A sweeping overhaul of global corporate tax rules took a major step forward Friday, as 136 nations backed a 15 percent minimum levy on profits and a new approach to tackling the most successful companies of the Internet economy.

The agreement, announced by the Organization for Economic Cooperation and Development (OECD) in Paris, included countries accounting for more than 90 percent of world output.

Importantly, the accord was joined by several low-tax jurisdictions that had resisted the deal, such as Ireland, Hungary and Estonia. All members of the Group of 20 nations and the OECD have signed on, capping more than six years of diplomatic bargaining.

“Virtually the entire global economy has decided to end the race to the bottom on corporate taxation,” said Treasury Secretary Janet L. Yellen, who negotiated the pact. “Rather than competing on our ability to offer low corporate rates, America will now compete on the skills of our workers and our capacity to innovate, which is a race we can win.”

Friday’s announcement, potentially the most significant shift in global taxation in a century, updates a July agreement that had been backed by 130 nations. The tax changes still must be turned into legislation and passed by each of the participating countries, including the United States.

Yellen linked the esoteric tax rules to Main Street interests, saying the deal promised Americans “decades of prosperity.”

President Biden’s use of multilateral diplomacy to deliver global economic fairness represents a dramatic shift from President Donald Trump’s enthusiasm for unilateral trade measures. Redrawing global taxation is aimed at combating resentment over an economic system tilted toward the needs of corporations rather than heartland communities, administration officials have said.

“The arcane language of today’s agreement belies how simple and sweeping the stakes are: When this deal is enacted, Americans will find the global economy a much easier place to land a job, earn a living or scale a business,” Yellen said. “President Biden often talks about a ‘foreign policy for the middle class.’ Today, is what foreign policymaking for the middle class looks like in practice.”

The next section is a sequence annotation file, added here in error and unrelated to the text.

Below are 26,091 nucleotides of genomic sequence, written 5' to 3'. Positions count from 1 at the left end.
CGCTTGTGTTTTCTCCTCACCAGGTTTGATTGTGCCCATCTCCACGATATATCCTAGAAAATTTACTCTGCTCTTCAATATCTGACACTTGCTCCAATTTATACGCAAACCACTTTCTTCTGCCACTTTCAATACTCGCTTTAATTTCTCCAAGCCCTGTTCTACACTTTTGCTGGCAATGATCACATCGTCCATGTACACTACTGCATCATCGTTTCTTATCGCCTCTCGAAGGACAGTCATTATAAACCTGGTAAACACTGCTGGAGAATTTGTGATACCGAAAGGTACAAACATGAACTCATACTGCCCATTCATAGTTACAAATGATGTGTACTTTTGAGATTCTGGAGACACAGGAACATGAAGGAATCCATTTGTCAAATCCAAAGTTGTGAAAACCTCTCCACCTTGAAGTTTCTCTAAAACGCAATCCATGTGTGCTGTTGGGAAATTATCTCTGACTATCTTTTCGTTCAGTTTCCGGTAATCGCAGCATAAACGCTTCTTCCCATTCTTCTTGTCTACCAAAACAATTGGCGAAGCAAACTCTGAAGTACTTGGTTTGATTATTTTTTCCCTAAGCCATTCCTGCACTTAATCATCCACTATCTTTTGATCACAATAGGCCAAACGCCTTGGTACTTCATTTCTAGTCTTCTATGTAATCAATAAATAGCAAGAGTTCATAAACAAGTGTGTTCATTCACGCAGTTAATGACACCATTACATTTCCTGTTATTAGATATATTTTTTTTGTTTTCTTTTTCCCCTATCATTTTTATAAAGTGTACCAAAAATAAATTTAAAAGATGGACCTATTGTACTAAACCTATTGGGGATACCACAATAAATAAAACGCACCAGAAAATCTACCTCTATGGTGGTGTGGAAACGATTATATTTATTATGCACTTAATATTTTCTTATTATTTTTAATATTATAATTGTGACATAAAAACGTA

In a statement, Biden said the accord would “ensure that profitable corporations pay their fair share, and provide governments with the resources to invest in their workers and economies.”

The president spurred the global effort in May by calling for a 15 percent corporate minimum tax, which was lower than many tax analysts and foreign officials had expected. Agreeing to limit corporate tax-cutting overseas could help Biden secure congressional backing for raising the U.S. corporate levy above its current 21 percent.

For years, companies have engaged in a variety of creative bookkeeping practices that allowed them to legally escape tax bills by assigning income to low-tax venues. An estimated 40 percent of the profits multinationals earn outside their home country are “artificially shifted to tax havens,” concluded a 2018 study by Gabriel Zucman, an economics professor at the University of California at Berkeley, and Ludvig S. Wier and Thomas R. Tørsløv, both at the University of Copenhagen.

Some business leaders have warned that higher U.S. corporate taxes could encourage them to prioritize investment abroad.

“This takes the wind out of those sails,” said Thornton Matheson, a senior fellow at the Urban Institute.

But the senior Republicans on the tax-writing Senate Finance and House Ways and Means committees slammed Biden for pursuing the OECD agreement before Congress has acted on the administration’s proposed changes to U.S. tax law, calling into question how quickly lawmakers may act on needed changes.

The global deal would require legislation rewriting a provision of the U.S. tax code known as the global intangible low-taxed income or “GILTI,” which applies to categories of income such as intellectual property and trademarks.